useless noodling skip this paragraph if you want to get to the reviewthere is a chinese wall between american readers and canadian literature the only titan strong enough to have made a breach but, see, it s her breach, no one but she can cross over, just like in kafka s parable is Margaret Atwood even nobel prize winner Alice Munro is not a household name among american readers Miriam Toews i haven t dug into numbers, but this is what it seems to me ispopular in italy tha useless noodling skip this paragraph if you want to get to the reviewthere is a chinese wall between american readers and canadian literature the only titan strong enough to have made a breach but, see, it s her breach, no one but she can cross over, just like in kafka s parable is Margaret Atwood even nobel prize winner Alice Munro is not a household name among american readers Miriam Toews i haven t dug into numbers, but this is what it seems to me ispopular in italy than she is south of the border and sure, there are Carol Shields and Michael Ondaatje, but here is the catch i bet that a good number of those who have heard of them do not know that they are canadian even atwood please prove me wrong this books is amazing it took Eden Robinson eight years to write Son of a Trickster and it shows from the first page what struck me about it is how perfect it is, how precise, how carefully built, sentence by little sentence, with that effortlessness that is always the product of painstaking labor this precision in the language is juxtaposed to a whole lot of mess messy lives, messy hygiene, messy love, messy gastroenterology lots of bad eating, not eating, and bad drinking, and TONS of throwing up and, on atechnical level, seemingly but in fact not messy timelines and storylines the language, it seems to me, is the one rigorous thing that holds everything together supple tendons superglue it even keeps together jared, the adorable teenage protagonist, who speaks carefully, corrects those who speak imprecisely, and uses language in that fast, ber clever teen snark you wish you had had when you were a teen needless to say, none of this makes him the most popular boy in town, but, miraculously, jared possesses that old soul self containedness some kids have that, too, is something you wish you had had when you were a teen that allows them genuinely not to care a lot of the language is teen jargon and shorthand and this,than other things this book is not big on descriptions and explanations do the work of giving the reader a sense of the place, the time and the human climate not all of it is immediately understandable to the non local, non teenage reader, but, like all good writers, robinson lets you figure it out on your own jared, the son of a trickster the formulation is meant to sounds a bit like son of a bitch, i.e like a curse or insult, both of which it is, in a way , is the kind of kid who takes upon himself the job of keeping the adults of his family in house and home he is no saint, but he s got a clear set of morals, and he won t be budged jared does what needs to be done, damned the consequences this is not marketed as a YA book, but if you know a teen who is having a shitty time and who won t get traumatized by talk of sex and drugs, jared s solid decency in the face of a decidedly shitty life may be something they might find solace in the key features of jared s surroundings are poverty and lack of resources of all kinds the entire community seems to consist ofor less put together habitations, some kind of all purpose store, a liquor store, a church, a school also, the beach, which is used mostly to party but we do see this from a teen s point of view, so maybe there is a whole other lot going on there too, though one is hard pressed to imagine what partying at the beach equals getting high on booze and substances of all kinds the kids and the adults in jared s world all seem to find entertainment only in getting high, watching tv, gaming, and boning each other we know that some characters are natives and some are not, but robinson doesn t seem that interested in demarcating exactly who is what likewise, even though the town straddles the reservation, she is not interested in telling us what lies on which side the brutality of jared s life is highlighted by the way the novel starts, which is idyllically, with loving mom, dad and child jared setting out to move because of dad s new job robinson doesn t tell us why things go so dramatically sideways in the next chapter, which takes place some ten years later, but after a bit you get a sense i am as far from a working class native american as i can possibly be being, as i am, a white italian immigrant, educated and middle class, born, raised and educated in italy, barely assimilated yet somehow no longer properly italian either , but when the magic stuff, which is just as magic as it is theological, starts playing a stronger role in the novel, i sort of get something, and this something may be entirely wrong, but i feel i owe it robinson and the jareds of the world to try to say it what it is what i get is that cultures live in an always precarious equilibrium, and this equilibrium is, among other things, predicated on how they make sense of, partition if you will, good and evil in other words, a culture is solid when people tend to agree on what is good and what is bad in this particular time in the united states this agreement is gettingandundermined and this is causing a tremendous cultural crisis jared s community, like, arguably, most communities, relies for its understanding of good and evil on a solid relationship with the divine this is a theme that recurs in native literature so i don t think i m too far off if this connection with the divine gets wobbly enough evil a supernatural force according to pretty much all religions has no balancing good force with which to be held at bay in Son of a Trickster is certainly evil and damaging and corrosive, but also, via the figure of the trickster, it is mischievous and able to be bent to do the right thing this is why the religious aspect is so brilliantly essential to the book, and i must say that robinson does it so darn well, with humor and that playful irreverence we often encounter in literature by people of color cuz you ve gotta laugh, dontcha i mean, you can and will cry, but humor is what, at the end of the day, will keep you alive you cannot starve a people, rob it of their jobs, rob it of land and prospects, rob of it the material makings of dignity and autonomy, and expect them to keep their culture alive cultures need to be fed they need food in the belly not any old crap food, but decent food, cuz the shitty food that doesn t give real nourishment will make one puke, and puke, and puke, all book long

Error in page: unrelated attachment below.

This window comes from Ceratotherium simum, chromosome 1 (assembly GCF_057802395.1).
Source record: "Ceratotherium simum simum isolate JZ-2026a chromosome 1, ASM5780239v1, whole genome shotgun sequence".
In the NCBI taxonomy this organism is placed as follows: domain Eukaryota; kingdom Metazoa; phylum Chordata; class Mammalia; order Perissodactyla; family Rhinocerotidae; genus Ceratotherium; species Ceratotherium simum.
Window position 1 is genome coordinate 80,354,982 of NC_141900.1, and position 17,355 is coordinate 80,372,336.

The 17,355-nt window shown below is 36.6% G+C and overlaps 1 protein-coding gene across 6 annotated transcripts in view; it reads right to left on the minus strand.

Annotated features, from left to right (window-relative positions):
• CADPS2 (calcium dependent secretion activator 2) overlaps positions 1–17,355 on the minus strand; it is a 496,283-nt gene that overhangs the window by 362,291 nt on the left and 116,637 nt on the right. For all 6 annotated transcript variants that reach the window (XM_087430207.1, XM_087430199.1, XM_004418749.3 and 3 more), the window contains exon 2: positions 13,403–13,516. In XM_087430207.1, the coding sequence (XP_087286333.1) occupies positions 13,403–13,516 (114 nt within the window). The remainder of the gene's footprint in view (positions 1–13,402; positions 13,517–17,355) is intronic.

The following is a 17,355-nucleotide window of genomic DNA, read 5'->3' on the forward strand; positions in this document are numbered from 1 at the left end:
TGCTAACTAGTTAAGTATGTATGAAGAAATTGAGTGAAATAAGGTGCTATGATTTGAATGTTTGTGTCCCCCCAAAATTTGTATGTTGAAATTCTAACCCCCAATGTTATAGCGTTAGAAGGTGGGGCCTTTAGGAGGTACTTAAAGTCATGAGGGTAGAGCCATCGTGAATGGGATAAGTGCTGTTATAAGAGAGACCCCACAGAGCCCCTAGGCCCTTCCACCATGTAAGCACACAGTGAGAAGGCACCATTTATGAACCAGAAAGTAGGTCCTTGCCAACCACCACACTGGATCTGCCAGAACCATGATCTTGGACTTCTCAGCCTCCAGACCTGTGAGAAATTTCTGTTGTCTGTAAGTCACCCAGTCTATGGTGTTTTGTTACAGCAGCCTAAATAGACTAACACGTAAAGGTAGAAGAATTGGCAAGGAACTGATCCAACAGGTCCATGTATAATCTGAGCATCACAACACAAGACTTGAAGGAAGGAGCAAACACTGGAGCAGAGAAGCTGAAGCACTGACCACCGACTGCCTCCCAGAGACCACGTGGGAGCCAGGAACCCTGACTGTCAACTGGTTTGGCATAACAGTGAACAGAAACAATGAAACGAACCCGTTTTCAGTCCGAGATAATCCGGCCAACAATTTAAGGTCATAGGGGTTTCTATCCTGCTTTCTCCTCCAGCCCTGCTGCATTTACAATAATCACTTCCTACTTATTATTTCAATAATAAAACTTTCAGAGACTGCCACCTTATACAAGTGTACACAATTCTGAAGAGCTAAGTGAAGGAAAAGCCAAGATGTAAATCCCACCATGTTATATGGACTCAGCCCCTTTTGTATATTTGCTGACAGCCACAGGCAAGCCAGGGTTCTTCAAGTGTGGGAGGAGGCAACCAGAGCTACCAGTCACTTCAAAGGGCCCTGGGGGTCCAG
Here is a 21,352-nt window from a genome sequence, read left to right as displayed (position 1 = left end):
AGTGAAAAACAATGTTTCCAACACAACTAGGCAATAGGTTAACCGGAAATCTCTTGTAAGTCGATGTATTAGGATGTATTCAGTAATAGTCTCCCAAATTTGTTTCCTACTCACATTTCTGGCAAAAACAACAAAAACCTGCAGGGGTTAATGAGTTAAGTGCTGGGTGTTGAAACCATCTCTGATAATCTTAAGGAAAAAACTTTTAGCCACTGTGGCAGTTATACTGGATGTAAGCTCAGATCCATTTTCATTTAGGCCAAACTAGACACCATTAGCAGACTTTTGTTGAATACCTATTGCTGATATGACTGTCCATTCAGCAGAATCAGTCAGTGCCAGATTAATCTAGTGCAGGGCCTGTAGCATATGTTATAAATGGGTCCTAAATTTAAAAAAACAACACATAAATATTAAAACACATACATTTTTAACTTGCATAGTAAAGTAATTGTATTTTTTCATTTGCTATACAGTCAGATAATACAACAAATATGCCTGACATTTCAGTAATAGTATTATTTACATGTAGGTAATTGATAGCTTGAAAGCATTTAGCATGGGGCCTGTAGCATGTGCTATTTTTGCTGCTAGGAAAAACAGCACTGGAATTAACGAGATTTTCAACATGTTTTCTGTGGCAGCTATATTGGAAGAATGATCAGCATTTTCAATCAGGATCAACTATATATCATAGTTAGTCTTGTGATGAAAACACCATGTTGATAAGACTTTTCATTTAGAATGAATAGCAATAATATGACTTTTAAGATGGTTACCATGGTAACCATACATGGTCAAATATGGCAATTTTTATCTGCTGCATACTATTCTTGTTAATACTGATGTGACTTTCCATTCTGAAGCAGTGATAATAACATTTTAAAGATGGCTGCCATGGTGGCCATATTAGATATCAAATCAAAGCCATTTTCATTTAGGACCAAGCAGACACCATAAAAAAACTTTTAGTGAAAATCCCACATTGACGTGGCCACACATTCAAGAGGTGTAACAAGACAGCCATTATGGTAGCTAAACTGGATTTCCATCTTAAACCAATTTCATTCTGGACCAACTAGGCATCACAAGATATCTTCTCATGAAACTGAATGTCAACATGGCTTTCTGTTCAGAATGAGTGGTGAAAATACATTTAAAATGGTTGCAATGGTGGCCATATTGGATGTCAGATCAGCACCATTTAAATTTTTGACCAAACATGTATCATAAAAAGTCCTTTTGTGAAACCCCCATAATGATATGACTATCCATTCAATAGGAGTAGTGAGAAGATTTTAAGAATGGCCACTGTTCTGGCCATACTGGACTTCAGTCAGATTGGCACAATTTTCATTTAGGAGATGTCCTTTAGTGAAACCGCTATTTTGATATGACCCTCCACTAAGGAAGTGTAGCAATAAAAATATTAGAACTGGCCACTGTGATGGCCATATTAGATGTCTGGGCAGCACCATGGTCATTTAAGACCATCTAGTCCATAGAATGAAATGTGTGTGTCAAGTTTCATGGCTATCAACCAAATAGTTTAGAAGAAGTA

10. Carole says:

    Great read, Jared is a very believable character with whom you can easily empathize I would have given this five stars but I struggled with the supernatural aspect.